The virulence of avian gamma-coronavirus infectious bronchitis viruses (IBV) for the kidney has led to high mortality in dominant-genotype isolations, but the key sites of viral protein that determine kidney tropism are still not fully clear. In this study, the amino acid sequences of the S2 subunit of IBVs with opposing adaptivity to chicken embryonic kidney cells (CEKs) were aligned to identify putative sites associated with differences in viral adaptability. The S2 gene and the putative sites of the non-adapted CN strain were introduced into the CEKs-adapted SczyC30 strain to rescue seven mutants. Analysis of growth characteristics showed that the replacement of the entire S2 subunit and the L1089I substitution in the S2 subunit entirely abolished the proliferation of recombinant IBV in CEKs as well as in primary chicken oviduct epithelial cells. Pathogenicity assays also support the decisive role of this L1089 for viral nephrotropism, and this non-nephrotropic L1089I substitution significantly attenuates pathogenicity. Analysis of the putative cause of proliferation inhibition in CEKs suggests that the L1089I substitution affects neither virus attachment nor endocytosis, but instead fails to form double-membrane vesicles to initiate the viral replication and translation. Position 1089 of the IBV S2 subunit is conservative and predicted to lie in heptad repeat 2 domains. It is therefore reasonable to conclude that the L1089I substitution alters the nephrotropism of parent strain by affecting virus-cell fusion. These findings provide crucial insights into the adaptive mechanisms of IBV and have applications in the development of vaccines and drugs against IB.
Currently the world is dealing with the third outbreak of the human-infecting coronavirus with potential lethal outcome, cause by a member of the Nidovirus family, the SARS-CoV-2. The severe acute respiratory syndrome coronavirus (SARS-CoV-2) has caused the last worldwide pandemic. Successful development of vaccines highly contributed to reduce the severeness of the COVID-19 disease. To establish a control over the current and newly emerging coronaviruses of epidemic concern requires development of substances able to cure severely infected individuals and to prevent virus transmission. Here we present a therapeutic strategy targeting the SARS-CoV-2 RNA using antisense oligonucleotides (ASOs) and identify locked nucleic acid gapmers (LNA gapmers) potent to reduce by up to 96% the intracellular viral load in vitro . Our results strongly suggest promise of our preselected ASOs for further development as therapeutic or prophylactic anti-viral agents. One sentence summary ASOs (LNA gapmers) targeting the SARS-CoV-2 RNA genome have been effective in viral RNA (load) reduction in vitro .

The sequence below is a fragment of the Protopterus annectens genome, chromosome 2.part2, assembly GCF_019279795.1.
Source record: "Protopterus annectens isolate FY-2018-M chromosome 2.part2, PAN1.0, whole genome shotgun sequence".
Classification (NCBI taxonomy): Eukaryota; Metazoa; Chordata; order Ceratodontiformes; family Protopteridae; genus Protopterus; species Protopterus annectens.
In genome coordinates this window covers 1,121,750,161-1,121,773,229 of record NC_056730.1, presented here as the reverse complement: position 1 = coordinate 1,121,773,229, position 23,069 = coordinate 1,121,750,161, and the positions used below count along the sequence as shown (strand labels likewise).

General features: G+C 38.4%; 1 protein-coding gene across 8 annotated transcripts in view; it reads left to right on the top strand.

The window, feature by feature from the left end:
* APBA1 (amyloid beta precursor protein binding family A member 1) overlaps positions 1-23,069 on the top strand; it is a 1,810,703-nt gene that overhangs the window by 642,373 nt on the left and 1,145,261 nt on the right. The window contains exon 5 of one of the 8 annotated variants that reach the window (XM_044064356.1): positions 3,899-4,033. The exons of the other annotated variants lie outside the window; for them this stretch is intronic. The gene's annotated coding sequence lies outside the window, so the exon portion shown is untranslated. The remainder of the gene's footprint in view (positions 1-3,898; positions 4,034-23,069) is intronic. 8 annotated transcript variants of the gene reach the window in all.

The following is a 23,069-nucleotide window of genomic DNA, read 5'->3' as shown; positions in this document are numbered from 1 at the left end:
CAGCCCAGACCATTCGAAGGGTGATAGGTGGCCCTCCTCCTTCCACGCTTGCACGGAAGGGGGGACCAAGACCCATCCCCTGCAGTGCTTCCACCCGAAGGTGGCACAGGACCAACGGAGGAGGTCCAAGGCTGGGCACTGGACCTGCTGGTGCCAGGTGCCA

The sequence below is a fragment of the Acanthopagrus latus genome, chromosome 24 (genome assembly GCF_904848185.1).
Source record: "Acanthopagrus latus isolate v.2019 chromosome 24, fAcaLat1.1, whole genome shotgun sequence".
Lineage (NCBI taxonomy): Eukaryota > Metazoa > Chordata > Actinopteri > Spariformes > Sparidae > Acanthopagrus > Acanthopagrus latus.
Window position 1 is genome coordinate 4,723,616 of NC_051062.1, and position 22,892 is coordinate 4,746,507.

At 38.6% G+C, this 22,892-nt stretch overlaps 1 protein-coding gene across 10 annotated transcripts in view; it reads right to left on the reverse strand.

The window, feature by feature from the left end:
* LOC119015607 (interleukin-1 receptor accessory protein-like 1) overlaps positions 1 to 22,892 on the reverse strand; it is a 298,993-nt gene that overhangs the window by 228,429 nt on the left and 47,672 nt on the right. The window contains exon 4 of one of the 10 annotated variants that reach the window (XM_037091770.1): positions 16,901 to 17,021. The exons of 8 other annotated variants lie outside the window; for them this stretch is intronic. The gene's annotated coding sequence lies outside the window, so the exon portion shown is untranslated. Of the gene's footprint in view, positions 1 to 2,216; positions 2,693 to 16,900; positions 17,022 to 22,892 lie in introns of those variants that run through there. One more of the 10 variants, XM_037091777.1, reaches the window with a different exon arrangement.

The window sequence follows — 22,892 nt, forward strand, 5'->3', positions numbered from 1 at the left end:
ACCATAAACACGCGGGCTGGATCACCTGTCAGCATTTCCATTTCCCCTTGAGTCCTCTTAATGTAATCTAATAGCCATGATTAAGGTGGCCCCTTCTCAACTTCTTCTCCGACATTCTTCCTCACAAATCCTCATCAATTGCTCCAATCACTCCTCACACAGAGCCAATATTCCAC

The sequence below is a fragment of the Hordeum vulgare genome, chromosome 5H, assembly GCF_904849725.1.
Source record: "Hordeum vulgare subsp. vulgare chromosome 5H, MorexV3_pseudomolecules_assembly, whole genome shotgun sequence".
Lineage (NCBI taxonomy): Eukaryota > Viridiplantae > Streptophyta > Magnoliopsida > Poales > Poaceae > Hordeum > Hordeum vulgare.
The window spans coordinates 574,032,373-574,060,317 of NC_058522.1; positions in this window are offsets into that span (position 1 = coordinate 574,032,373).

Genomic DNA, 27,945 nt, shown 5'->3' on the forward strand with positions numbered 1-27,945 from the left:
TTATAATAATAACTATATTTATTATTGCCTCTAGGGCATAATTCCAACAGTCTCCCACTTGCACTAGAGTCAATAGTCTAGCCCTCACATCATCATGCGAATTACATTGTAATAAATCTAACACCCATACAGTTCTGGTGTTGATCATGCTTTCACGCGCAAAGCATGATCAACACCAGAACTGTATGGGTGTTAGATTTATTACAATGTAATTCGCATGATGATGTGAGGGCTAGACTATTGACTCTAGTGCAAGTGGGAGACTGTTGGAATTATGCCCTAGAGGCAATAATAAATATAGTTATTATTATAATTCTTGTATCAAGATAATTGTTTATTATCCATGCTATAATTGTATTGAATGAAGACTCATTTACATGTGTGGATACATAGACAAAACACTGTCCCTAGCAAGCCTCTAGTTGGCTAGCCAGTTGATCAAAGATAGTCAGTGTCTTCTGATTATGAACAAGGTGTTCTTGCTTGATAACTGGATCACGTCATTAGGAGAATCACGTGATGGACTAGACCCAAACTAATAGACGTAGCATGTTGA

Several plant-derived natural products with anti-SARS-CoV-2 activity have been evaluated for the potential to serve as chemotherapeutic agents for the treatment of COVID-19. Codonopsis lanceolata (CL) has long been used as a medicinal herb in East Asian countries to treat inflammatory diseases of the respiratory system but its antiviral activity has not been investigated so far. Here, we showed that CL extract and its active compound lancemaside A (LA) displayed potent inhibitory activity against SARS-CoV-2 infection using a pseudotyped SARS-CoV-2 entry assay system.
Full-text available
Vaccine protects against B1.1.7 variant The severe acute respiratory syndrome coronavirus 2 (SARS-CoV-2) B1.1.7 (VOC 202012/01) variant that emerged in late 2020 in the United Kingdom has many changes in the spike protein gene. Three of these are associated with enhanced infectivity and transmissibility, and there are concerns that B.1.1.7 might compromise the effectiveness of the vaccine. Muik et al. compared the neutralization efficacy of sera from 40 subjects immunized with the BioNTech-Pfizer mRNA vaccine BNT162b2 against a pseudovirus bearing the Wuhan reference strain or the lineage B.1.1.7 spike protein (see the Perspective by Altmann et al. ). Serum was derived from 40 subjects in two age groups 21 days after the booster shot. The vaccine remained effective against B.1.1.7 with a slight but significant decrease in neutralization that was more apparent in participants under 55 years of age. Thus, the vaccine provides a significant “cushion” of protection against this variant. Science , this issue p. 1152 ; see also p. 1103
Full-text available